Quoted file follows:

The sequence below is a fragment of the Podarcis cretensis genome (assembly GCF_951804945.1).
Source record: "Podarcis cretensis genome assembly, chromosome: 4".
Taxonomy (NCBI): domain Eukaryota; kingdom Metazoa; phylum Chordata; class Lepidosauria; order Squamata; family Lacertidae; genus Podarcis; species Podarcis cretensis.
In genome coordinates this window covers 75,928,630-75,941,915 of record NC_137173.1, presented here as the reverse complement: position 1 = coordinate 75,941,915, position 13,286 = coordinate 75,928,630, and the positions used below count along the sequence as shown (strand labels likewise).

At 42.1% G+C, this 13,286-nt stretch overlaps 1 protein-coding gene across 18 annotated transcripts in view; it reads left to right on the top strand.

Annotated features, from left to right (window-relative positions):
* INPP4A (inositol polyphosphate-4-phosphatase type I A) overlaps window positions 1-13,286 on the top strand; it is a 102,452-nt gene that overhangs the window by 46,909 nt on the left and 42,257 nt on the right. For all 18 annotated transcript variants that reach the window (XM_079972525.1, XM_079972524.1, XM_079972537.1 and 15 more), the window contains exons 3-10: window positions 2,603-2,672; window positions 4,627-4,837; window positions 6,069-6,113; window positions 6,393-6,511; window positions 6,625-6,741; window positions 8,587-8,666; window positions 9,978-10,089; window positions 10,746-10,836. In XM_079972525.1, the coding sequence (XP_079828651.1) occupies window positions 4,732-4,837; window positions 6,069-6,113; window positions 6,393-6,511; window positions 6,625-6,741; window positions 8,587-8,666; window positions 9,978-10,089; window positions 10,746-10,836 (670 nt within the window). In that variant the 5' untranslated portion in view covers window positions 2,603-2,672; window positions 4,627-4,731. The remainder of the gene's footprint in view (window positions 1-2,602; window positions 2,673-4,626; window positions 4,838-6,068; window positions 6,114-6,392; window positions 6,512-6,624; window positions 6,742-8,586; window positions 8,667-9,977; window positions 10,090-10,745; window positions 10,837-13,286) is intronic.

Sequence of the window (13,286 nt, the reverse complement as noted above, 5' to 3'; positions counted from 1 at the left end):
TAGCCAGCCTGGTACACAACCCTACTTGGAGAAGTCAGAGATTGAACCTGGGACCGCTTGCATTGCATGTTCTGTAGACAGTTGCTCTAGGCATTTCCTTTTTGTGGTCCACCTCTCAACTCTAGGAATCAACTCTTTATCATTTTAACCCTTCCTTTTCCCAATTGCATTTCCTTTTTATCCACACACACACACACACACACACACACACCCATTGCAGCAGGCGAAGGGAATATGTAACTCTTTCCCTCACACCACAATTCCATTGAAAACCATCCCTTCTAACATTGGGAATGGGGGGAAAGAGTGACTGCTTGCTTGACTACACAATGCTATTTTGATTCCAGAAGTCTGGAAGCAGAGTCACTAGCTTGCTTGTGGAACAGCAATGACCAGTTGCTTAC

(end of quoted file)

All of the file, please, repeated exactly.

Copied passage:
The sequence below is a fragment of the Podarcis cretensis genome (assembly GCF_951804945.1).
Source record: "Podarcis cretensis genome assembly, chromosome: 4".
Taxonomy (NCBI): domain Eukaryota; kingdom Metazoa; phylum Chordata; class Lepidosauria; order Squamata; family Lacertidae; genus Podarcis; species Podarcis cretensis.
In genome coordinates this window covers 75,928,630-75,941,915 of record NC_137173.1, presented here as the reverse complement: position 1 = coordinate 75,941,915, position 13,286 = coordinate 75,928,630, and the positions used below count along the sequence as shown (strand labels likewise).

At 42.1% G+C, this 13,286-nt stretch overlaps 1 protein-coding gene across 18 annotated transcripts in view; it reads left to right on the top strand.

Annotated features, from left to right (window-relative positions):
* INPP4A (inositol polyphosphate-4-phosphatase type I A) overlaps window positions 1-13,286 on the top strand; it is a 102,452-nt gene that overhangs the window by 46,909 nt on the left and 42,257 nt on the right. For all 18 annotated transcript variants that reach the window (XM_079972525.1, XM_079972524.1, XM_079972537.1 and 15 more), the window contains exons 3-10: window positions 2,603-2,672; window positions 4,627-4,837; window positions 6,069-6,113; window positions 6,393-6,511; window positions 6,625-6,741; window positions 8,587-8,666; window positions 9,978-10,089; window positions 10,746-10,836. In XM_079972525.1, the coding sequence (XP_079828651.1) occupies window positions 4,732-4,837; window positions 6,069-6,113; window positions 6,393-6,511; window positions 6,625-6,741; window positions 8,587-8,666; window positions 9,978-10,089; window positions 10,746-10,836 (670 nt within the window). In that variant the 5' untranslated portion in view covers window positions 2,603-2,672; window positions 4,627-4,731. The remainder of the gene's footprint in view (window positions 1-2,602; window positions 2,673-4,626; window positions 4,838-6,068; window positions 6,114-6,392; window positions 6,512-6,624; window positions 6,742-8,586; window positions 8,667-9,977; window positions 10,090-10,745; window positions 10,837-13,286) is intronic.

Sequence of the window (13,286 nt, the reverse complement as noted above, 5' to 3'; positions counted from 1 at the left end):
TAGCCAGCCTGGTACACAACCCTACTTGGAGAAGTCAGAGATTGAACCTGGGACCGCTTGCATTGCATGTTCTGTAGACAGTTGCTCTAGGCATTTCCTTTTTGTGGTCCACCTCTCAACTCTAGGAATCAACTCTTTATCATTTTAACCCTTCCTTTTCCCAATTGCATTTCCTTTTTATCCACACACACACACACACACACACACACACCCATTGCAGCAGGCGAAGGGAATATGTAACTCTTTCCCTCACACCACAATTCCATTGAAAACCATCCCTTCTAACATTGGGAATGGGGGGAAAGAGTGACTGCTTGCTTGACTACACAATGCTATTTTGATTCCAGAAGTCTGGAAGCAGAGTCACTAGCTTGCTTGTGGAACAGCAATGACCAGTTGCTTAC